Defendant argues Plaintiffs were not employees and plan beneficiaries. But it also argues Plaintiffs must exhaust the administrative remedies available only to plan beneficiaries. Defendant cannot have it both ways. Plaintiffs were not members of any benefit plan. The Agreement stated they were not allowed to be part of any employee benefit plan. (See Filing No. 14-3 at CM/ECF p. 1). Since they were not plan beneficiaries, Plaintiffs did not have meaningful access to any of the documentation or information necessary to file an appeal for administrative review. Even if Plaintiffs had the information required and had attempted to make an appeal, the ERISA appeals process is designed to provide plan beneficiaries with a full and fair review of their denied claims. Plaintiffs could not appeal a denied claim: Since they are not plan beneficiaries, they could not make a claim much less have one denied. Any attempt to seek administrative remedies by the plaintiffs would have been futile. Accepting the facts presented by Plaintiffs as true, they have stated a plausible claim for relief and Defendant's motion to dismiss Plaintiffs' second claim should be denied.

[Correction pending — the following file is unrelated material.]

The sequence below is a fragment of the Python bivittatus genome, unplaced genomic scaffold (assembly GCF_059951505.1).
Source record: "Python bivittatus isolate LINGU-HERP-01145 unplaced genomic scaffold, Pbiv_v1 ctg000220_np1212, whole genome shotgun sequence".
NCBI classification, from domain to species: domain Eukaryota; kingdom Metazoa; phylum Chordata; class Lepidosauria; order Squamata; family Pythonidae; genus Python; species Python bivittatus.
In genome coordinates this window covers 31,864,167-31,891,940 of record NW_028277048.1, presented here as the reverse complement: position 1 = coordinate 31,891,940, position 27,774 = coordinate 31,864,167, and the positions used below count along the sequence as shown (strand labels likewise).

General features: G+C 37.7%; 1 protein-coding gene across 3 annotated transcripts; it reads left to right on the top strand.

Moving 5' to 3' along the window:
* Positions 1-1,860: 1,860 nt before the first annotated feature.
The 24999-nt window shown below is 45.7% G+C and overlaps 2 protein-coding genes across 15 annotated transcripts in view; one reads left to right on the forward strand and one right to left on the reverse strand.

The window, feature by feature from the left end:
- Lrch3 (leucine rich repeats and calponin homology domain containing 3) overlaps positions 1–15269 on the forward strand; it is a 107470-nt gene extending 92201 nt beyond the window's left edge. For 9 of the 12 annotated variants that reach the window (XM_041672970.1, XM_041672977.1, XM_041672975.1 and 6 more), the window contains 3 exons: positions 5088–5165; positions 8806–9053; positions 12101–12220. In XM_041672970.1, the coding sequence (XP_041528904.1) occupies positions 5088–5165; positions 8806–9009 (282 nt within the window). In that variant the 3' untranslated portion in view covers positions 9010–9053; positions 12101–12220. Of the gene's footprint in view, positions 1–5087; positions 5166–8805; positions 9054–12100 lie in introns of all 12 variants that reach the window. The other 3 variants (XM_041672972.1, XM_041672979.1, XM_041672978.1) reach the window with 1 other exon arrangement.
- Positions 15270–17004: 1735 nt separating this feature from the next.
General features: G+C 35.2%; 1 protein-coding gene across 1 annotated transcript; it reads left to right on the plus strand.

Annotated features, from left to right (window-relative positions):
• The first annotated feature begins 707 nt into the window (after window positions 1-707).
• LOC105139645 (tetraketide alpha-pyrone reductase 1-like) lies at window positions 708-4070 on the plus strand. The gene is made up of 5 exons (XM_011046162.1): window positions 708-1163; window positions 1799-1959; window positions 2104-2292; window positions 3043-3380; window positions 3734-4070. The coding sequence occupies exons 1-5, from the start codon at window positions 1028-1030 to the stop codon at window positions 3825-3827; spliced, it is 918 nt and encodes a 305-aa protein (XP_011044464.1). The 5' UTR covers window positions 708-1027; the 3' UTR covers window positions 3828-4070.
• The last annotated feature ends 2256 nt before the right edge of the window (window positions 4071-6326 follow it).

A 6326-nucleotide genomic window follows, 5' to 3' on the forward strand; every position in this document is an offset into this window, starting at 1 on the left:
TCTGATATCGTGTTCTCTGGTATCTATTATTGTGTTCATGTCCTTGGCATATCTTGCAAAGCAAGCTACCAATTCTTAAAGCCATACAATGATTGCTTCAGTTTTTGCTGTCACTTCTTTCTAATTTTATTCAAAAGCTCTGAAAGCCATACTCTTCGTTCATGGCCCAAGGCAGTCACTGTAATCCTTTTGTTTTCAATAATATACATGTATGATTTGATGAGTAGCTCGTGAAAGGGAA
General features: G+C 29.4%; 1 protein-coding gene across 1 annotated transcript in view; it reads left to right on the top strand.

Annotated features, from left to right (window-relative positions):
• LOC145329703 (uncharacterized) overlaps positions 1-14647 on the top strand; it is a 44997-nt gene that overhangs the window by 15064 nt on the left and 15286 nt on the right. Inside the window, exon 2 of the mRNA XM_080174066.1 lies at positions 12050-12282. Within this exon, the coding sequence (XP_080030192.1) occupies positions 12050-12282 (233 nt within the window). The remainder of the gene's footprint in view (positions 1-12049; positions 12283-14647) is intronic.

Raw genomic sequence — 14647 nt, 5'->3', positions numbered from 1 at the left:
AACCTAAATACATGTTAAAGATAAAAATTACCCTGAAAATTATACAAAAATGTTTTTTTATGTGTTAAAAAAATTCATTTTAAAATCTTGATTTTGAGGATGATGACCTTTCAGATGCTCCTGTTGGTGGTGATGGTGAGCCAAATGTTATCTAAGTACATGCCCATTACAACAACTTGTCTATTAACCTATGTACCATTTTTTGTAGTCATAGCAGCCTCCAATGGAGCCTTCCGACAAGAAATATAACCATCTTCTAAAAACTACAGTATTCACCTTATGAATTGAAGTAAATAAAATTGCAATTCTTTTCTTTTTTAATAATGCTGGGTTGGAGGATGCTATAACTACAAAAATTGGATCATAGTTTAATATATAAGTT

The defendant also moves to dismiss that portion of Plaintiffs' prayer for relief which requests recovery of all FICA and FUTA contributions. Defendant argues no private right of action exists under FICA and FUTA and Plaintiffs' claim must be dismissed.

         While numerous courts have weighed on the issue, the Eighth Circuit has not addressed whether FICA and FUTA create private rights of action. Regardless, the majority of courts which have addressed the issue have held there is no private right, implied or otherwise, in the payment of FICA or FUTA contributions. Umland v. Planco Fin. Servs., 542 F.3d 59 (3d Cir 2008); McDonald v. S. Farm Bureau Life Ins. Co., 291 F.3d 718 (11th Cir. 2002); Glanville v. Dupar, Inc., 727 F.Supp.2d 596 (S.D. Tex. 2010); Gifford v. Meda, 2010 WL 1875096 (E.D. Mich. May 10, 2010); Bendsen v. George Weston Bakeries Distrib., 2008 WL 4449435 (E.D. Mo. Sept. 26, 2008); Westfall v. Kendle Intern., CPU, LLC, 2007 WL 486606 (N.D. W.Va. Feb. 15, 2007); but see Stewart v. Project Consulting Servs., 2001 WL 1000732 (E.D. La. Aug. 29, 2001); Sanchez v. Overmeyer, 845 F.Supp. 1178 (N.D. Ohio 1993).